Monday, July 07, 2008

The Vision of Gabriel

The so-called "Vision of Gabriel" (background from Paleojudaica here) has begun to attract the attention of the mainstream press. Instead of repeating the usual complaints about how the mainstream press doesn't do their homework and tends to exaggerate or misconstrue the true significance of an ancient text, let us take them as read and move on.

The excitement of the press apparently has to do with the supposed relevance of the text as background to early Christian doctrine about the death of Christ and his resurrection on the third day. This is from the wire service story:

Israel Knohl, Professor of Biblical Studies at the Hebrew University of Jerusalem, says one line of the text tells the 'prince of princes' slain by the evil government, 'in three days you shall live'.

He suggests the story refers to the death of a Jewish prince called Simon who led a revolt against King Herod.

Daniel Boyarin, of the University of California at Berkeley, said that there was growing evidence suggesting that Jesus could be best understood through a close reading of the Jewish history of his day.

'Some Christians will find it shocking - a challenge to the uniqueness of their theology, while others will be comforted by the idea of it being a traditional part of Judaism,' he said.

Now I haven't read anything scholars have written about this text other than the article in Cathedra by Yardeni & Elitzur, which also contains a photo and a transcription. However, just based on reading the transcription of the text itself, I confess I can't see much of anything that might give rise to the remarks quoted in the press.

The text is very lacunose and very obscure, and there are only a few groups of lines together that allow a connected translation. Although the phrase "after three days" occurs more than once, only one of them occurs in a chunk of connected text (lines 15-26; the x's represent illegible text):

... one, two, three, forty prophets and sages and pious men. My servant David sought from Ephraim [xx] The sign I am seeking from you. For YHWH Sabaoth, God of Israel [xxx xxx] holiness for Israel. After three days you shall know that YHWH God Sabaoth, God of Israel has said it. Evil is broken from before righteousness. Ask me and I will tell you what this evil(?) Branch [unclear] you are standing. The angel is as your support for Torah. Blessed be the glory of YHWH God from his dwelling place. It is yet only a very little while and I shall shake the heavens and the earth. Behold, the glory of YHWH God Sabaoth, God of Israel — these are the seven chariots by the gate of Jerusalem and the gates of Judah ...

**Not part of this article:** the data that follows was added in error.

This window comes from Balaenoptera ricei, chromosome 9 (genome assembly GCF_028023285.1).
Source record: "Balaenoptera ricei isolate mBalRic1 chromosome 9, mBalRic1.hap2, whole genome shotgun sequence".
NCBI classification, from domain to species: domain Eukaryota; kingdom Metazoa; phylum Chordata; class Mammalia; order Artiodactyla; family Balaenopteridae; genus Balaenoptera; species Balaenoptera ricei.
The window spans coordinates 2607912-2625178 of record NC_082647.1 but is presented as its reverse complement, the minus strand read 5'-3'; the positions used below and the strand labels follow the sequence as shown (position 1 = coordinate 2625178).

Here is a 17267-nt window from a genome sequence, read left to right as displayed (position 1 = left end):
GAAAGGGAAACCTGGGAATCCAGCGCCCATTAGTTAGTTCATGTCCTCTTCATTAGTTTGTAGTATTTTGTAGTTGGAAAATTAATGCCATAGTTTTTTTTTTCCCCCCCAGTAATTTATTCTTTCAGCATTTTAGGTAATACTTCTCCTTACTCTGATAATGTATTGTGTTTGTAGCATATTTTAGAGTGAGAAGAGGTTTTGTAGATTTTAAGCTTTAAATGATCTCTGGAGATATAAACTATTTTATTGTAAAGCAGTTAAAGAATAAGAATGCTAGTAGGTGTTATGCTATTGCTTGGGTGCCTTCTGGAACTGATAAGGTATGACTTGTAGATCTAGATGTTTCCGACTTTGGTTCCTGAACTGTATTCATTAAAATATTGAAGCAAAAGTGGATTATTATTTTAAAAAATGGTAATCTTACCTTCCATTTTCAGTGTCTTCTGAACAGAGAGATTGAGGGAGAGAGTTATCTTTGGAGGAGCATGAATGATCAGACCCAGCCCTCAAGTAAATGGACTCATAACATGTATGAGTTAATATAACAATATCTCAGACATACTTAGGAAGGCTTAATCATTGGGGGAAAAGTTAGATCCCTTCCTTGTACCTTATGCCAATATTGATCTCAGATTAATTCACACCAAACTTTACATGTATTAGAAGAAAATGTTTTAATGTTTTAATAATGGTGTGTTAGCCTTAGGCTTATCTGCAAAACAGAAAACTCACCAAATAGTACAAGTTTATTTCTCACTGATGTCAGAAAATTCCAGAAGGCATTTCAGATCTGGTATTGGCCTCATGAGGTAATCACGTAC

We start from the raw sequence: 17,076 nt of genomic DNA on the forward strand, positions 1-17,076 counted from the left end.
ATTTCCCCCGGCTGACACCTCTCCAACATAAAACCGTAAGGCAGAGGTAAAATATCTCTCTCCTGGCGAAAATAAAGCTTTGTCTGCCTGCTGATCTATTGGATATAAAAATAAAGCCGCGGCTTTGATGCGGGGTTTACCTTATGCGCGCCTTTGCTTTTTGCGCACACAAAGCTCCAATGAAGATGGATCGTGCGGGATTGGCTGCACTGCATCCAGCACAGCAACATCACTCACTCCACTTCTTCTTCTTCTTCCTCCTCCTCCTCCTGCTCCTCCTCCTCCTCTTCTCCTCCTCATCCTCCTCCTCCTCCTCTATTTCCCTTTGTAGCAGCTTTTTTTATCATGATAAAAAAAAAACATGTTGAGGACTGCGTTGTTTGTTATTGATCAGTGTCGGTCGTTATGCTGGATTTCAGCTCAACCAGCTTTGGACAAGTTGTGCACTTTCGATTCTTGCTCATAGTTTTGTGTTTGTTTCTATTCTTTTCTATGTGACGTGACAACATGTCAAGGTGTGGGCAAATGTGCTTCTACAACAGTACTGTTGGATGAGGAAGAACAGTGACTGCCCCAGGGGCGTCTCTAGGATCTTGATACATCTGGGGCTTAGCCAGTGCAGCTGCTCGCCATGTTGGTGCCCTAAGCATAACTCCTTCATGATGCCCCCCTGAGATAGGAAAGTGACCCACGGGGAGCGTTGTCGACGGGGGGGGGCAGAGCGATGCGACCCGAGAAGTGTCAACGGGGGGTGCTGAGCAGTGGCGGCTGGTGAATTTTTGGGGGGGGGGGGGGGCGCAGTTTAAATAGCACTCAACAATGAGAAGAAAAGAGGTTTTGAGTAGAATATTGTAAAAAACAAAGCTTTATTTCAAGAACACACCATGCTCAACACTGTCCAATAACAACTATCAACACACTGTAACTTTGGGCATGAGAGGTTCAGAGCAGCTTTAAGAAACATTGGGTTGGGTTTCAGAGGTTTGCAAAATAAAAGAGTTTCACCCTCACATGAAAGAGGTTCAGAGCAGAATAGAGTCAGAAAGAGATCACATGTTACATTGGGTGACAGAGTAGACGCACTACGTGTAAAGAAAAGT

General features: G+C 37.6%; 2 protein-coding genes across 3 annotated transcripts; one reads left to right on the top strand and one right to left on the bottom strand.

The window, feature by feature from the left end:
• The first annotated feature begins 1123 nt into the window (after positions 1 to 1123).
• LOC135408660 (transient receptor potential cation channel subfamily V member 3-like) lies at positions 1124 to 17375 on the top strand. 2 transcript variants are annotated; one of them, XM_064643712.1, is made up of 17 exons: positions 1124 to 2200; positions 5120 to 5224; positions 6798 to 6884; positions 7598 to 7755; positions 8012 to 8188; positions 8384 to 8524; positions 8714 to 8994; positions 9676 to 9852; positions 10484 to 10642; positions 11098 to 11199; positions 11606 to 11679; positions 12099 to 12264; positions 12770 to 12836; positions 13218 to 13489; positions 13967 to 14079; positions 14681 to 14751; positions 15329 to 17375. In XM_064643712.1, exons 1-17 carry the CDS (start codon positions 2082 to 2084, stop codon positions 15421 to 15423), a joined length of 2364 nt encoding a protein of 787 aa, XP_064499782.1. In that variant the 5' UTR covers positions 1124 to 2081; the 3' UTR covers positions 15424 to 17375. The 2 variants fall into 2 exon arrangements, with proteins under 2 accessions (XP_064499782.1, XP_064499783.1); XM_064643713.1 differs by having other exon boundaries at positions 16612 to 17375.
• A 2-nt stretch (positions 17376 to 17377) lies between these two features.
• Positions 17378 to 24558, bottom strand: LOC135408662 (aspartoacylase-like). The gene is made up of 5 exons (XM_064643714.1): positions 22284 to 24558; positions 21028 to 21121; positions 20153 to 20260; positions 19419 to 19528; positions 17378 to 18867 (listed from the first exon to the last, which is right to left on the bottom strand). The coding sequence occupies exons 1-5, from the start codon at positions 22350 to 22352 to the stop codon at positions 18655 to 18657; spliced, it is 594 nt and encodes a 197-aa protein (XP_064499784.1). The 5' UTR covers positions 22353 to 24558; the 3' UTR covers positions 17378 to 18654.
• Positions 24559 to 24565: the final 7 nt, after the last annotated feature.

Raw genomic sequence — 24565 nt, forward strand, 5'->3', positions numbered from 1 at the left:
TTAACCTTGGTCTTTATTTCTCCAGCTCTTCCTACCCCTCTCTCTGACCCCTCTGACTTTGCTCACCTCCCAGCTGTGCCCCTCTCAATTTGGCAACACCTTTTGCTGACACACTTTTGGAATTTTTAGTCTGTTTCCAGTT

(The expression "three days" also occurs in line 54 and line 80 in fragmentary contexts.) Clearly the text will require a good bit more of collaborative analysis before its purpose and nature are clarified. But in this chunk at least, nothing is stated about resurrection or the Messiah. The mention of "the Branch" (tzemach, lines 21-22) could easily have a messianic connotation, but the fact that it is evil (if the reading is correct) argues that "this evil plant" is a more apt translation.

The lines that Israel Knohl refers to are apparently lines 80-81, which I would translate as follows:

... within three days [...] I am Gabriel [...] prince of princes [...] windows(?) of enemies [...]

The "prince of princes," if not Gabriel himself, may be a reference to the archangel Michael or to God, as in Dan 8:25. Obviously Knohl's reading or restoration of the text is extremely hypothetical.

There are throughout the text some clear references to post-exilic prophetic literature, such as the allusion to Haggai 2:6 in the paragraph quoted above. In line 75, there is a mention of "three shepherds [who] went forth for Israel," probably an allusion to Zechariah 11:8. My guess is that the text has something to do with an interpretation or re-contextualization of these prophetic scriptures. I certainly do not see anything directly relevant to early Christian beliefs about the death and resurrection of Jesus.


Anebo said...